Homily for Easter 1 at Christ Chapel, 11 April, 2021
Rev’d Dr. T. Y. Hiter
Our lesson this morning, taken from the Gospel according to Luke, deals with the first actual encounter between Jesus and his Disciples after the Resurrection. Before this, several of the followers, Mary, his mother, Salome, Mary Magdalene, among the women, and Peter and John, among the men, had been to the tomb, and even been inside, and some of them had encountered an Angel, but until this part of the story, they had not encountered the risen Christ, themselves. This is not the first time we’ve seen this part of the story, this season. We spoke a bit on Easter Morning about the meeting. Then, we were looking at the Gospel according to John. Luke’s account is not very different from John’s, but Luke gives us a bit more detail. This is not unexpected. As we’ve discussed before, Luke was writing as a scholar, trying to set straight the various versions of the story that were circulating about the middle of the First Century. John was writing as an old Jewish priest, then serving as a Christian Bishop at or after the end of that Century. Their points of view and their literary objectives were very different. Let’s look at some of those differences.
John told us that when Jesus came to them, locked in the upper room, Jesus said “Peace be unto you”. Luke tells us the same thing. It seems almost certain that that is, in fact, what Jesus said, and what he meant. That’s why it is so important to us that he gives us peace, as well. John tells us that the disciples were locked in the upper room for “fear or the Jews”. Luke doesn’t mention any such fears; he tells us that the appearance itself terrified them! I’ll bet both are true.
I think it is worth noting that when Luke wrote, little if any Jewish persecution of Christians had taken place. In fact, Christians were not even being called Christians, yet. They were Jews, for all intents and purposes. Paul was still working, evangelizing Greeks, but the Church, the vast majority of Christian believers, was in Jerusalem, and it was made up almost entirely of Jews. When John wrote, not only had the first, violent wave of Jewish persecution swept through the Jerusalem community, the Roman armies had destroyed the Temple itself, and the Jews were in the process of reinventing their worship, itself, via the Synagogues. Synagogues were actively trying to root out Christian ideas all around Asia Minor. John remembered the disciples being afraid of “the Jews”, but what he was thinking of was probably Caiaphas and the Temple ruffians, more than the population. Of course, we do have to remember, though, that those twelve or so Galileans were just about all there were. Peter had not preached his magnificent sermon at Pentecost! What Luke believed they were most scared by was the appearance of Jesus, himself!
Look at the text: “And as they thus spake, Jesus himself stood in the midst of them, and saith unto them, Peace be unto you. But they were terrified and affrighted, and supposed that they had seen a spirit. And he said unto them, Why are ye troubled? and why do thoughts arise in your hearts? Behold my hands and my feet, that it is I myself: handle me, and see; for a spirit hath not flesh and bones, as ye see me have.”
I think it is a shame that our Gospel has been so dumbed down by the modern world that we have lost so much of the wonder and the mystery of the resurrection. I regret, too, that it is our mother church that has done perhaps the most to make it so. Many, too many modern so-called “Christians” will happily tell you (and too many of them are priests and even Bishops) that when Jesus returned, he was no longer in a solid body; that he was an “embodied spirit”, and that what we can expect, when we arrive, is to be something like that. Not a ghost, exactly (the text makes it pretty clear that that is not the case), but that any rational, science-believing person knows that our bodies cannot “come back”. What about the ones who are cremated? What about the ones who are drowned, and eaten by the fishes? Well, folks, I’m here to tell you: His did! Look at the words! That’s the real point of this lesson. It was not some sort of spiritual phenomenon! It was him! And, he handled it the way he always did: he met it head on. “Touch me”. “Handle me”. He told Thomas to stick his finger in the nail holes! To stick his hand in the spear-thrust wound in his side. Do you suppose Thomas took him up on any of that? Would you have?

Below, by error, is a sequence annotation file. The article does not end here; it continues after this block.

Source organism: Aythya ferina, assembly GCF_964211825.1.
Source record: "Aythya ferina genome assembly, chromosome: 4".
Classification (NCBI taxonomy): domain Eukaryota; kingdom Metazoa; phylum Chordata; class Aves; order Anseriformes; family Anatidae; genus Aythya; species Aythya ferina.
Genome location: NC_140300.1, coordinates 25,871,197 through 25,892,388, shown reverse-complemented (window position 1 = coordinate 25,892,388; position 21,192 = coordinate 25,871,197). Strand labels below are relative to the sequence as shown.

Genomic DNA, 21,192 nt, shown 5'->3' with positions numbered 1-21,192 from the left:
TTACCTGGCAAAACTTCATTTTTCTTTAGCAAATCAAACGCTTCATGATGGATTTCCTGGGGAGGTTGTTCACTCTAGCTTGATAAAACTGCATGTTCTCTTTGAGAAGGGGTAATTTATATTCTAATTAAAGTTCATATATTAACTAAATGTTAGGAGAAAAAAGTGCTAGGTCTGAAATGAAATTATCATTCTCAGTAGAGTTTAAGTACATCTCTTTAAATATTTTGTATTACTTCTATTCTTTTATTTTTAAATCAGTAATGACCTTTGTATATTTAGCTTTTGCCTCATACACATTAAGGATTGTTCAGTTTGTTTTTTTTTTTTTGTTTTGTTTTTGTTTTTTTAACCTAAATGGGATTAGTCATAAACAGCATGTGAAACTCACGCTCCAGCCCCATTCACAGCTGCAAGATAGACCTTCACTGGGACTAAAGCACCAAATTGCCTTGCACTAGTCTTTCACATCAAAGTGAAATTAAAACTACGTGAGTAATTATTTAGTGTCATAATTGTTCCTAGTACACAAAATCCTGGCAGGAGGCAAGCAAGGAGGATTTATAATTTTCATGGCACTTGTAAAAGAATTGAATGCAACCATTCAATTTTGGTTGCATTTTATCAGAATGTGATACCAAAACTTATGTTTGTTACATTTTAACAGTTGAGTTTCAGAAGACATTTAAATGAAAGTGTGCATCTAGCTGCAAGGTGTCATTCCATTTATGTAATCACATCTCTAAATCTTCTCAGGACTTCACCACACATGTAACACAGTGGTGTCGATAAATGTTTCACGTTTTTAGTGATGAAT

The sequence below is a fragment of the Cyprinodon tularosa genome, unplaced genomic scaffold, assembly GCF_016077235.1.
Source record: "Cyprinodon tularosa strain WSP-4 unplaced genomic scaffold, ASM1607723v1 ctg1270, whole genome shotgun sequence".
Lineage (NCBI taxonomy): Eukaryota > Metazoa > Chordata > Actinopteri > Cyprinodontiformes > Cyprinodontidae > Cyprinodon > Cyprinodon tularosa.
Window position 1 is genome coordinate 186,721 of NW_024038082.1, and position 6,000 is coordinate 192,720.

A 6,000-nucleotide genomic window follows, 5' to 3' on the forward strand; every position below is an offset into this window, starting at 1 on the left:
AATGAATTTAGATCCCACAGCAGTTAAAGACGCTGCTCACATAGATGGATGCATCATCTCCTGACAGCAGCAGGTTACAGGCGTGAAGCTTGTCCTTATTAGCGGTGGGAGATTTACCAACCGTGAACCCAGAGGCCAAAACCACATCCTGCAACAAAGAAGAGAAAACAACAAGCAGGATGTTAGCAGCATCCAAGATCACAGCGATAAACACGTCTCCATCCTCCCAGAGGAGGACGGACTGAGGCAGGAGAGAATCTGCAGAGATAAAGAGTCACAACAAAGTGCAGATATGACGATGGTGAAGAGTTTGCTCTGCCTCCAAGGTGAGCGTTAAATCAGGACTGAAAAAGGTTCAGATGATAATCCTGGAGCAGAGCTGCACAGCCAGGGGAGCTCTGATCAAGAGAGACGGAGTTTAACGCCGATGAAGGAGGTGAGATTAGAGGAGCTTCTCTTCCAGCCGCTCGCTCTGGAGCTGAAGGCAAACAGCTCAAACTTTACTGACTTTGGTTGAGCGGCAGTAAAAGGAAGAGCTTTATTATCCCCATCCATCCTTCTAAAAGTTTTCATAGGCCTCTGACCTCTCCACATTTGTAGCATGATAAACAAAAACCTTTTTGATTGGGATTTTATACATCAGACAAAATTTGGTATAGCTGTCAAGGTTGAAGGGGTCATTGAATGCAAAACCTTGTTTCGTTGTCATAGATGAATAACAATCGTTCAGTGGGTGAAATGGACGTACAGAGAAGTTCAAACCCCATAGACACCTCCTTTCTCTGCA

And then, as Luke has a way of doing, he gives another example. Not only did Jesus invite them to see and feel his physical wounds, he asked them for something to eat. “And while they yet believed not for joy, and wondered, he said unto them, Have ye here any meat? And they gave him a piece of a broiled fish, and of an honeycomb. And he took it, and did eat before them.” And, as he so often did during the three years he had spent with them, he didn’t pass up the opportunity to trach them a lesson. He had their attention! “And he said unto them, These are the words which I spake unto you, while I was yet with you, that all things must be fulfilled, which were written in the law of Moses, and in the prophets, and in the psalms, concerning me. Then opened he their understanding, that they might understand the scriptures,” That’s what he tells us, too. The Old Testament is all about him coming. The New Testament is all about what he did, while he was here. It’s all there for us. All we have to do is study it.
Easter Sunday has come and gone. All the chocolate bunnies have been eaten and all the dyed eggs either discarded or left to rot under the leaves where we hid them. We now have the glorious Spring Easter season to live out, and we will. We’ll celebrate Pentecost and Trinity and then we’ll settle into the long, green six-month period that most modern Churches call “ordinary time”, but there’s nothing ordinary about it. At least now, during Easter, we can say it: He is Risen! He is risen, indeed.
Homily for Easter Sunday at Christ Chapel, 4 April, 2015
Dr. T. Y. Hiter
It’s hard to decide where to start on a sermon for today. We’ve pretty much read all the Gospel accounts. We all pretty much all know the stories. What is there that’s new, that can be brought to bear on this of all days? Not much, I’m afraid.
But, by the same token, this is, by any possible measure, this is the most important day in the Christian calendar! One has to say something about it! And, so I will. I’m going to refer to the Gospel as related by John, though for no particular reason. The news is good, in all of them. I like John’s verbiage.
As for the day, itself, it’s been being celebrated almost literally right from the first. We have written accounts from the mid-2nd Century that assure us that celebrating Easter was already an old tradition among Christians. Most Christian holidays were very early set on the solar calendar, but Easter has always been celebrated as it occurs in relation to the Jewish Passover, and so it is celebrated based on a Lunar calendar. Celebrations are a bit different, east and west, but both emphasize one thing: the deep emotional impact that the resurrection had on the people who were there, at the time.